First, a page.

The Royal New Zealand Navy

Page 4 – NZ Division of the Royal Navy

The First World War experience convinced defence minister James Allen that New Zealand’s approach to naval defence had been on the right lines. The escort requirements of 1914, the intrusion of the German armed merchant raider Wolf into New Zealand waters in 1917, and the demonstrated importance of seapower – all pointed in the direction of re-instituting the pre-war policy of creating a local navy. Allen’s views were strongly reinforced by the advice of one of the Empire’s premier naval personalities, Lord Jellicoe, in 1919.

Jellicoe arrived in New Zealand aboard HMS New Zealand, as part of his mission to advise dominion governments on post-war naval defence. Jellicoe’s report set out a strategic arrangement within which a New Zealand navy could play a role. His influence would continue after he returned to New Zealand in 1920 as governor-general.

New Zealand Division established

In the meantime the government pressed ahead with administrative arrangements for the New Zealand naval forces. An order-in-council in March 1921 created a naval board to control local naval activities. Three months later, on 20 June 1921, another formally constituted the ‘New Zealand Division of the Royal Navy’, with a small staff, the Navy Office, in Wellington. A New Zealand volunteer naval reserve would be established in 1925, and by 1939 it numbered 670 men.

HMS Chatham

By this time HMS Philomel had long since been de-commissioned. The ship was so decrepit by 1917 that it was returned to New Zealand as no longer fit for active service. It became an administrative and training depot, initially in Wellington. As a replacement Prime Minister William Massey secured the cruiser HMS Chatham, which arrived in New Zealand in January 1921, under the command of Captain Alan Hotham. Hotham became first naval member of the naval board.

Devonport Naval Base

The already existing naval facilities at Devonport, including the Calliope Dock, and Auckland’s location in relation to the Pacific Islands to the north made it the logical place for the New Zealand division’s base. Philomel moved north to the base, where it became a longstanding feature as a non-seagoing depot.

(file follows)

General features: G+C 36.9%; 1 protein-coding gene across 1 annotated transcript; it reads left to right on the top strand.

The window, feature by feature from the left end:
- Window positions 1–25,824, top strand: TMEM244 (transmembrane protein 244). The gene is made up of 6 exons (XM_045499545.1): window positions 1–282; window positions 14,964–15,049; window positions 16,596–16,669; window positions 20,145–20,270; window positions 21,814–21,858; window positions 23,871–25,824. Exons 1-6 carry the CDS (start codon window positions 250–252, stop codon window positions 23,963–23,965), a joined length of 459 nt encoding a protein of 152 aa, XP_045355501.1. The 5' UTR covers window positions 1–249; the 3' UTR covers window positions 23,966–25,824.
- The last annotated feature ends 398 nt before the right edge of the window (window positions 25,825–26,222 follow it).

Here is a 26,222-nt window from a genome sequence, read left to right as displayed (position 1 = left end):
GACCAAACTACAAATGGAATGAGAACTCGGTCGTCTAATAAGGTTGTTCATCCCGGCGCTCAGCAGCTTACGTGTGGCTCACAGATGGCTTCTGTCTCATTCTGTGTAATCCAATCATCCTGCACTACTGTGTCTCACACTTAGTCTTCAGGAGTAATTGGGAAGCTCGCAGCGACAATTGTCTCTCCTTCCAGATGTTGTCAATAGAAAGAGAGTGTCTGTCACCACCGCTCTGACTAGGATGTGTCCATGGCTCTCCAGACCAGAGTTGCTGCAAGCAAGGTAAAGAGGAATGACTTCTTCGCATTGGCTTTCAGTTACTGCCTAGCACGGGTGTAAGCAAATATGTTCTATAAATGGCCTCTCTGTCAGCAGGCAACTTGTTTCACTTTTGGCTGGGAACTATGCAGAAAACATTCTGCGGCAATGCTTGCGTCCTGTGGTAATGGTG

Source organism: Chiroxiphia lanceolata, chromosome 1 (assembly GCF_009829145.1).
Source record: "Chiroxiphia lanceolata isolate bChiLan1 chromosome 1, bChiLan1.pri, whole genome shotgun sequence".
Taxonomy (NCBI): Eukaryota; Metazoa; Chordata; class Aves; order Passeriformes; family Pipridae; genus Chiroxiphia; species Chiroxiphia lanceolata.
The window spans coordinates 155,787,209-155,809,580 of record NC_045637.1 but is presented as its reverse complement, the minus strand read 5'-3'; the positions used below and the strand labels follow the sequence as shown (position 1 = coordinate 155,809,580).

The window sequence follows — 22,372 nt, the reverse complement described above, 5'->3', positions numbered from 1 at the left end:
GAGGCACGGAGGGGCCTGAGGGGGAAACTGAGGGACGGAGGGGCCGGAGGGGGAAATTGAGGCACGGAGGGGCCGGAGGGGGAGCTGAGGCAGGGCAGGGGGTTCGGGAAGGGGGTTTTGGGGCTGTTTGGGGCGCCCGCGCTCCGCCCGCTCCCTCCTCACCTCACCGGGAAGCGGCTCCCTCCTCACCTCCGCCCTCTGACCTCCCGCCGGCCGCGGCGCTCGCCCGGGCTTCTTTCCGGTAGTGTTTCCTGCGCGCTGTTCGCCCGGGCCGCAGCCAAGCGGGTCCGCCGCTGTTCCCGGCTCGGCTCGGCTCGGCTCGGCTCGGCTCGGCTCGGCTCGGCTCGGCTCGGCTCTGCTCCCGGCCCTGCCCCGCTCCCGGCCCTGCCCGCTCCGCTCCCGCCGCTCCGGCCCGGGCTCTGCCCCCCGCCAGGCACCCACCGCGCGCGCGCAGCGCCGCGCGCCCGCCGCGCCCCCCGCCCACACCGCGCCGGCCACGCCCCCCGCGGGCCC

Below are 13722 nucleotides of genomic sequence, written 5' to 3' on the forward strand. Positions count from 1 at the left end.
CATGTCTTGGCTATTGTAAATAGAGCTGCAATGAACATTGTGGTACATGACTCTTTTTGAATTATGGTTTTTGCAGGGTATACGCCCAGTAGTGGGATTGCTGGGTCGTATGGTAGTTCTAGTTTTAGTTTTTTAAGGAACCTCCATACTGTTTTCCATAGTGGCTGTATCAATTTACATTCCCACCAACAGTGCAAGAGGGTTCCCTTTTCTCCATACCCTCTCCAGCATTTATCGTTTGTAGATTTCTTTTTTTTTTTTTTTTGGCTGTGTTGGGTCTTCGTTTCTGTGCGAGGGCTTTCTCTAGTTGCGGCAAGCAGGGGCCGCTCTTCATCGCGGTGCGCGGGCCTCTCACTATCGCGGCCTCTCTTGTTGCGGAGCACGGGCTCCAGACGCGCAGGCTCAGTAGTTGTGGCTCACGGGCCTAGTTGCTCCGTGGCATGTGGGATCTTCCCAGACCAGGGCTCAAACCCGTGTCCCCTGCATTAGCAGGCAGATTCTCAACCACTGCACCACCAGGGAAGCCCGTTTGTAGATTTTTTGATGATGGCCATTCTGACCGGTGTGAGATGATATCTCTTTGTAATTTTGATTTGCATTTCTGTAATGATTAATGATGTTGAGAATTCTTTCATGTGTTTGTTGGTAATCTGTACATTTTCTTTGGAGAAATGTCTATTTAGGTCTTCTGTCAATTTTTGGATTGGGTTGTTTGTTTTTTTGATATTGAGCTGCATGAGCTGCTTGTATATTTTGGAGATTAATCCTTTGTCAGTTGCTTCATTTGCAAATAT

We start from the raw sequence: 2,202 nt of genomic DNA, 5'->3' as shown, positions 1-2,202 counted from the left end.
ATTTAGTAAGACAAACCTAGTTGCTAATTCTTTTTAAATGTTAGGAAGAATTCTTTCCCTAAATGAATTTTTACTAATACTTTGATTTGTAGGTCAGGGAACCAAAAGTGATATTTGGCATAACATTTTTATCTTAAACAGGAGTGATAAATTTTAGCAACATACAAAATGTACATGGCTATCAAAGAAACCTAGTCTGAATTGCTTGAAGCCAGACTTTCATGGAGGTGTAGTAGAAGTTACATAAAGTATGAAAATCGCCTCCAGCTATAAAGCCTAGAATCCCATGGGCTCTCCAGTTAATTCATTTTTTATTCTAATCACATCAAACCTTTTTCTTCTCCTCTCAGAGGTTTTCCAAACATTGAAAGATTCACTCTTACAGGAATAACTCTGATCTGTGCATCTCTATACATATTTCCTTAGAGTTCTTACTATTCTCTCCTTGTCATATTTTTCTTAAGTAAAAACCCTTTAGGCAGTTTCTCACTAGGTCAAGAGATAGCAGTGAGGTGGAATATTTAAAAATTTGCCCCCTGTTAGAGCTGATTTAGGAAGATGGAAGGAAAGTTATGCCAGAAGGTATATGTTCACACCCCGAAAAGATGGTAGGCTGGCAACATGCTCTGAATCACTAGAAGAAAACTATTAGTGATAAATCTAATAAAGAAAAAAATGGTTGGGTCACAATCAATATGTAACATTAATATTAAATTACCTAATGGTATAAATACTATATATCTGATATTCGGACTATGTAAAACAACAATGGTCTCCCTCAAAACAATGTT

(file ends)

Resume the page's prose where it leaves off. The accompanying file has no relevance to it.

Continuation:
D-class cruisers

The strength of New Zealand’s navy was greatly enhanced in 1924 with the arrival of two D-class oil-burning cruisers, HMS Dunedin and Diomede, to replace the coal-burning Chatham. An oiler, RFA Nucula, was acquired to support these ships. The division also included the Castle-class minesweeper HMS Wakakura.

Dunedin and Diomede were both deployed to Western Samoa in 1928 to support the New Zealand administration, which had come under pressure from a Samoan nationalist movement known as the Mau. Dunedin returned in early 1930 following a riot in which a number of Samoans and one policeman had been killed. Naval personnel were deployed ashore to round up Mau personnel. Naval forces also provided aid to civil authorities back home – during the Napier Earthquake in 1931 and in response to Depression riots in Auckland in the following year.

Modernisation

In the mid-1930s the naval forces were significantly upgraded with the replacement of the D-class cruisers with more modern Leander-class cruisers, HMS Achilles and Leander. As previously, the ships were borrowed from the Royal Navy with New Zealand paying their running costs. Almost immediately the new cruisers were involved in British deployments in the Middle East in response to the Abyssinian (Ethiopian) crisis.

The New Zealand Division still depended on the Royal Navy to make up the shortfall in its manning. In 1939, only eight of its 82 officers were New Zealanders. Of the 1257 ratings, 541 were loaned British personnel.